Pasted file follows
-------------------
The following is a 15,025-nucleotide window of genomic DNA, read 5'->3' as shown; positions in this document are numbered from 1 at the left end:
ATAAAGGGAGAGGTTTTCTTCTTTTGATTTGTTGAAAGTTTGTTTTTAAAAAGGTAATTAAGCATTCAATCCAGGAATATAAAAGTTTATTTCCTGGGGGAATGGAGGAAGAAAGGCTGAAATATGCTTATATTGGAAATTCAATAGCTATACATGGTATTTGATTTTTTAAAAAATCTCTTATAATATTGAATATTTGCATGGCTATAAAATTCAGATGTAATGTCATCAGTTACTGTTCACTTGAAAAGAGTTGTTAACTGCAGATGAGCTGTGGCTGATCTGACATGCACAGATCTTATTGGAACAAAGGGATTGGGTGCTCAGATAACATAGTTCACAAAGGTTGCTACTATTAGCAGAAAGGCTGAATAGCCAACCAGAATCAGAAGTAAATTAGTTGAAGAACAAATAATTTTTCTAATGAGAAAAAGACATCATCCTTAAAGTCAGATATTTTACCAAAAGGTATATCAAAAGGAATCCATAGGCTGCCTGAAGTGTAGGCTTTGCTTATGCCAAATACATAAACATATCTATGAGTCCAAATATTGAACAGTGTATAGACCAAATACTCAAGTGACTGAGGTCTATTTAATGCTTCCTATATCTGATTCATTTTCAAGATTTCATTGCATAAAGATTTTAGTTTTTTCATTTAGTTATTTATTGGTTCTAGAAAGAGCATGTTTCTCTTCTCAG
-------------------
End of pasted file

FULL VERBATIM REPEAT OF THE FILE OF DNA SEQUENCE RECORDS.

The following is a 15,025-nucleotide window of genomic DNA, read 5'->3' as shown; positions in this document are numbered from 1 at the left end:
ATAAAGGGAGAGGTTTTCTTCTTTTGATTTGTTGAAAGTTTGTTTTTAAAAAGGTAATTAAGCATTCAATCCAGGAATATAAAAGTTTATTTCCTGGGGGAATGGAGGAAGAAAGGCTGAAATATGCTTATATTGGAAATTCAATAGCTATACATGGTATTTGATTTTTTAAAAAATCTCTTATAATATTGAATATTTGCATGGCTATAAAATTCAGATGTAATGTCATCAGTTACTGTTCACTTGAAAAGAGTTGTTAACTGCAGATGAGCTGTGGCTGATCTGACATGCACAGATCTTATTGGAACAAAGGGATTGGGTGCTCAGATAACATAGTTCACAAAGGTTGCTACTATTAGCAGAAAGGCTGAATAGCCAACCAGAATCAGAAGTAAATTAGTTGAAGAACAAATAATTTTTCTAATGAGAAAAAGACATCATCCTTAAAGTCAGATATTTTACCAAAAGGTATATCAAAAGGAATCCATAGGCTGCCTGAAGTGTAGGCTTTGCTTATGCCAAATACATAAACATATCTATGAGTCCAAATATTGAACAGTGTATAGACCAAATACTCAAGTGACTGAGGTCTATTTAATGCTTCCTATATCTGATTCATTTTCAAGATTTCATTGCATAAAGATTTTAGTTTTTTCATTTAGTTATTTATTGGTTCTAGAAAGAGCATGTTTCTCTTCTCAG